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Washington and Lee University

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Earth Lab: Resources & Consequences

Coal mining in Central Appalachia with Paul Low, Spring Term 2011

Earth Lab is an introductory geology course taught during the Spring Term wherein the emphasis and location of the study area differs from year to year. Most course activity involves outside field work with a series of multi-day to multi-week field trips. The primary goal of this course is an in-depth introduction to a particular region or field of geological study for introductory level science students. This course fulfills W&L's general education requirement for a lab science. The goal of Prof. Low's 2011 Earth Lab course was to introduce students to geologic resources through the field investigation of issues related to: coal- with a particular emphasis on the process of mountain-top removal and valley fill mining that is common in central Appalachia shale gas- with a particular emphasis on the process of hydraulic fracturing in the Marcellus formation that underlies much of WV, OH, NY, PA, and parts of VA hydroelectric facilities, aggregate mining, sulfide deposits, and pegmatite deposits. In addition to resources that are commonly extracted within the region, this course discussed issues related to our use of: other conventional hydrocarbons (oil and gas)- with a particular emphasis on the recent Deepwater Horizon Disaster (aka the BP Oil Spill) other unconventional hydrocarbons- tar sands of Athabasca (Canada) and oil shale of the Green River Formation (Western USA). Our field locations included: Bath County Pumped Storage Station (VA), the Coal River Watershed (WV), Kayford Mountain (WV), Mountain Laurel Complex (coal mine) (WV), Clover Power Station (VA), and the Morefield Gem Mine (VA). Additional information at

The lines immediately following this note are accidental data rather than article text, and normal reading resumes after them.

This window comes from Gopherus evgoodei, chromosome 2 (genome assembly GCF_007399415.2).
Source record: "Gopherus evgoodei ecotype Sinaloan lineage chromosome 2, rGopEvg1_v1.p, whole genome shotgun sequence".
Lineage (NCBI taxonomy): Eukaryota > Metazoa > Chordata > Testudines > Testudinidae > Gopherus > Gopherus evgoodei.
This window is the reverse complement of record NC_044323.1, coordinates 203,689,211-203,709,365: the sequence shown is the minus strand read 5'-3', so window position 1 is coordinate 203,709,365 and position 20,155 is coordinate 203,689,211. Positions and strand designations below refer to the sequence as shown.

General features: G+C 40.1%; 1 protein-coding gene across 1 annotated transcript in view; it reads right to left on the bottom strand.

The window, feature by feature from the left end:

37°58'39.66"N 81°25'35.54"W


GEOL 105 class hiking in the Kanawha State Forest, WV on the way to sampling a tributary to Davis Creek.